6 Strategies Netflix Can Teach Us For Dominating Our Market

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In May, Netflix saw its stock price jump a massive 30%.

Pretty darn impressive…

One of the key drivers behind the rise was Netflix’s decision to increase its video subscription fee by $1.00.

One teeny-weenie little dollar.

When they surveyed their customers about the increase, 73% said that they were either “not at all” or only “slightly likely” to cancel. (Source)

Here’s why the Netflix business model is succeeding – even when competitors like Blockbuster have failed.

#1 – Fill the Gap

Netflix founder Reed Hastings explains the origins of Netflix in terms many of us can relate to…

Hastings had a large amount of videos overdue and was facing a big fat fine – a fine so large, he was embarrassed to tell his wife about it!

He couldn’t believe that this was the best way for people to borrow movies.

His solution was to come up with a business model that let people keep the videos as long as they liked – as long as they paid a flat fee every month.

Virtually every successful business is based on satisfying some currently unmet need in the market.

#2 – Think Strategic Partnerships

Strategic partnerships can be a win-win for both sides…

For Netflix, a partnership with Apple is one such example.

Netflix allowed the owners of the Apple TV set-top box to sign up for Netflix directly.

They could even pay for the service through their iTunes accounts.

For Netflix, it was an opportunity to access Apple’s large customer base.

For Apple, it was a chance to provide their customers with more content in a convenient way.

A win/win/win approach…

#3 – Be Prepared

Much has been made of Netflix’s decision to offer streaming.

What is less well known, however, is how long it has taken consumers to catch up with the company’s vision.

As Hastings notes:

“In 1997, we said that 50% of the business would be from streaming by 2002. It was zero. In 2002, we said that 50% of the business would be from streaming by 2007. It was zero… Now streaming has exploded… We were waiting for all these years. Then we were in the right place at the right time.”

As Netflix shows, being in the right place at the right time has as much to do with preparation as it does to do with luck.

#4 – Think Recurring Income

One of Reed’s inspirations for Netflix came from the gym he belonged to…

The gym only had to attract a customer once, but it could continue to charge customer’s every month.

As long as a business is giving the customer something they want, subscription-based buyers will stay on board.

The fruits of this business model were shown recently when Netflix was able to raise their prices by just a $1 a month, but have an outsized impact on their profits.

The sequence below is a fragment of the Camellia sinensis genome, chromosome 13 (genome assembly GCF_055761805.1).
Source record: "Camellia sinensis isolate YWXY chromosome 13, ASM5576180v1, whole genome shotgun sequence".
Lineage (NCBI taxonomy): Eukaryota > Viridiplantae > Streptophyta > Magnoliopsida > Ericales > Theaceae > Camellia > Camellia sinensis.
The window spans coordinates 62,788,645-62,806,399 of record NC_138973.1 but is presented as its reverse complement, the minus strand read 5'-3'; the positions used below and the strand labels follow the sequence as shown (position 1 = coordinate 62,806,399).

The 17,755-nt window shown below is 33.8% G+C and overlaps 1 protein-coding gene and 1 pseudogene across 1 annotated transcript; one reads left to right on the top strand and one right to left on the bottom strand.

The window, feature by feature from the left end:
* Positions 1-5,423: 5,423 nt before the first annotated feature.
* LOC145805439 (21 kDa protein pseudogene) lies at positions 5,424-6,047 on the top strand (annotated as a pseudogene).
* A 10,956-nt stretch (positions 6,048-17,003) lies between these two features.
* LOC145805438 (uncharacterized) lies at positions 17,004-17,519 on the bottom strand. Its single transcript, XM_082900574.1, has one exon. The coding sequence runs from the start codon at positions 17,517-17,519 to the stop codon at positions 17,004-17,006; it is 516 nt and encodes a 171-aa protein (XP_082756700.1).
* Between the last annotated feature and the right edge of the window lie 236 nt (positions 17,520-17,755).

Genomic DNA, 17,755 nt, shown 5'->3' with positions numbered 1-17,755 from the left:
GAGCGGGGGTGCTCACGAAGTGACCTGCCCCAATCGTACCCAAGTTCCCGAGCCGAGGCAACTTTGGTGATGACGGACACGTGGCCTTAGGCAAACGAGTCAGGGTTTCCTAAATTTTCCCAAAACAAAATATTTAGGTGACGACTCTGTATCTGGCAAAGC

Because Netflix was offering a great product that customers wanted, people were willing to pay a little extra each month.

#5 – Learn From Others

One of the principles I live by is the idea of modeling the successes – and learning from the failures- of other business leaders.

Experience is a great teacher,butyou can shorten the learning curve by learning from other people’s failures.

Reed Hastings learned from AOL, who was slow to adapt to the development of broadband – and suffered as a result.

It was a mistake he was committed to not repeating with Netflix.

Learning from the mistakes of others, Netflix has always carefully observed changes in its industry and adapted as needed.

#6 – Add Value For The Customer

One of the reasons that Netflix has proven to be so popular is, well, they are so good at giving the customer exactly what they want!

Hastings has noted that the real secret to Netflix’s success is that it adapts to its user.

The Netflix recommendation engine is very good at predicting what types of movies people are likely to want to watch…

As a result, 60% of the movies that are added to subscribers’ queues come from recommendations!

Netflix is more than just a movie rental service… It’s a place where you can find the right movie for you to watch.

With hit shows “Orange Is The New Black” and “House Of Cards,” Netflix has even become an innovative creator of new content.

It’s a development that few would have predicted when Netflix was simply the “DVD by mail” service…

Netflix has long practiced the maxim of going where the ball is going to be, not where it has been… And it will be exciting to see where that adaptive mindset takes the company in the future.

How are you adapting to changes in your industry?

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